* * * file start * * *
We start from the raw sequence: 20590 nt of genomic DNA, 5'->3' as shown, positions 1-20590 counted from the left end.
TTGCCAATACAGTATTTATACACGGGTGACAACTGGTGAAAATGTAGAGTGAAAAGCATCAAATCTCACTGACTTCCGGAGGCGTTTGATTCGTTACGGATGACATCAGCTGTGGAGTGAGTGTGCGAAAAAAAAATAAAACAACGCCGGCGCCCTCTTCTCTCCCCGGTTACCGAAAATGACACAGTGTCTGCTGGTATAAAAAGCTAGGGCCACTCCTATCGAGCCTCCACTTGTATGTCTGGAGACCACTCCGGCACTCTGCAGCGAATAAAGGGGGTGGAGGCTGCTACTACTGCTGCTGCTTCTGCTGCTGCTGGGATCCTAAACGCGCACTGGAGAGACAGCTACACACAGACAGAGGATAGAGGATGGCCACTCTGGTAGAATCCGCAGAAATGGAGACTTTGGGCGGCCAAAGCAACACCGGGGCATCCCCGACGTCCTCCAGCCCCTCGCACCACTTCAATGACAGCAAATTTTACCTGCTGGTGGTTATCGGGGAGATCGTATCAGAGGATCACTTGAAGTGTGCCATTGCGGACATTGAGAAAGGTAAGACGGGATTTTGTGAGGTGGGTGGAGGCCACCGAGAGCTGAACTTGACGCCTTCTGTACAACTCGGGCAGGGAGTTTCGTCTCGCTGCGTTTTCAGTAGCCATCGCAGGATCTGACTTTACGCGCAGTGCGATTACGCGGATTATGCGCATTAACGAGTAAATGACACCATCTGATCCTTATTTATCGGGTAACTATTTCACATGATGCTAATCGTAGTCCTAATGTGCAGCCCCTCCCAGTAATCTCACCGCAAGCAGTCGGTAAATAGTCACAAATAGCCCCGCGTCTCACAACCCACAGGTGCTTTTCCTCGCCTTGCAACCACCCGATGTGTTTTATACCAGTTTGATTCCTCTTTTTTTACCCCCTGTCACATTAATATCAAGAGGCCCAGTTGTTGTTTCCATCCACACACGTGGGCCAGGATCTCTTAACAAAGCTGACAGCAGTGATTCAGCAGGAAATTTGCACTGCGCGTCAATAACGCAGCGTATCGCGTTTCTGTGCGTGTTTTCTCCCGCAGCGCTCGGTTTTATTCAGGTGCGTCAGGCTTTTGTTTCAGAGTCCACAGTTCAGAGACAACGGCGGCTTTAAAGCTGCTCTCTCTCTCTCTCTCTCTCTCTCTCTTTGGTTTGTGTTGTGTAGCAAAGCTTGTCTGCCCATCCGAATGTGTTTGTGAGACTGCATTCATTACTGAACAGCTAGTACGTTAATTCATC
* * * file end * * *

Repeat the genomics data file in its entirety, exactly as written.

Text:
We start from the raw sequence: 20590 nt of genomic DNA, 5'->3' as shown, positions 1-20590 counted from the left end.
TTGCCAATACAGTATTTATACACGGGTGACAACTGGTGAAAATGTAGAGTGAAAAGCATCAAATCTCACTGACTTCCGGAGGCGTTTGATTCGTTACGGATGACATCAGCTGTGGAGTGAGTGTGCGAAAAAAAAATAAAACAACGCCGGCGCCCTCTTCTCTCCCCGGTTACCGAAAATGACACAGTGTCTGCTGGTATAAAAAGCTAGGGCCACTCCTATCGAGCCTCCACTTGTATGTCTGGAGACCACTCCGGCACTCTGCAGCGAATAAAGGGGGTGGAGGCTGCTACTACTGCTGCTGCTTCTGCTGCTGCTGGGATCCTAAACGCGCACTGGAGAGACAGCTACACACAGACAGAGGATAGAGGATGGCCACTCTGGTAGAATCCGCAGAAATGGAGACTTTGGGCGGCCAAAGCAACACCGGGGCATCCCCGACGTCCTCCAGCCCCTCGCACCACTTCAATGACAGCAAATTTTACCTGCTGGTGGTTATCGGGGAGATCGTATCAGAGGATCACTTGAAGTGTGCCATTGCGGACATTGAGAAAGGTAAGACGGGATTTTGTGAGGTGGGTGGAGGCCACCGAGAGCTGAACTTGACGCCTTCTGTACAACTCGGGCAGGGAGTTTCGTCTCGCTGCGTTTTCAGTAGCCATCGCAGGATCTGACTTTACGCGCAGTGCGATTACGCGGATTATGCGCATTAACGAGTAAATGACACCATCTGATCCTTATTTATCGGGTAACTATTTCACATGATGCTAATCGTAGTCCTAATGTGCAGCCCCTCCCAGTAATCTCACCGCAAGCAGTCGGTAAATAGTCACAAATAGCCCCGCGTCTCACAACCCACAGGTGCTTTTCCTCGCCTTGCAACCACCCGATGTGTTTTATACCAGTTTGATTCCTCTTTTTTTACCCCCTGTCACATTAATATCAAGAGGCCCAGTTGTTGTTTCCATCCACACACGTGGGCCAGGATCTCTTAACAAAGCTGACAGCAGTGATTCAGCAGGAAATTTGCACTGCGCGTCAATAACGCAGCGTATCGCGTTTCTGTGCGTGTTTTCTCCCGCAGCGCTCGGTTTTATTCAGGTGCGTCAGGCTTTTGTTTCAGAGTCCACAGTTCAGAGACAACGGCGGCTTTAAAGCTGCTCTCTCTCTCTCTCTCTCTCTCTCTCTTTGGTTTGTGTTGTGTAGCAAAGCTTGTCTGCCCATCCGAATGTGTTTGTGAGACTGCATTCATTACTGAACAGCTAGTACGTTAATTCATC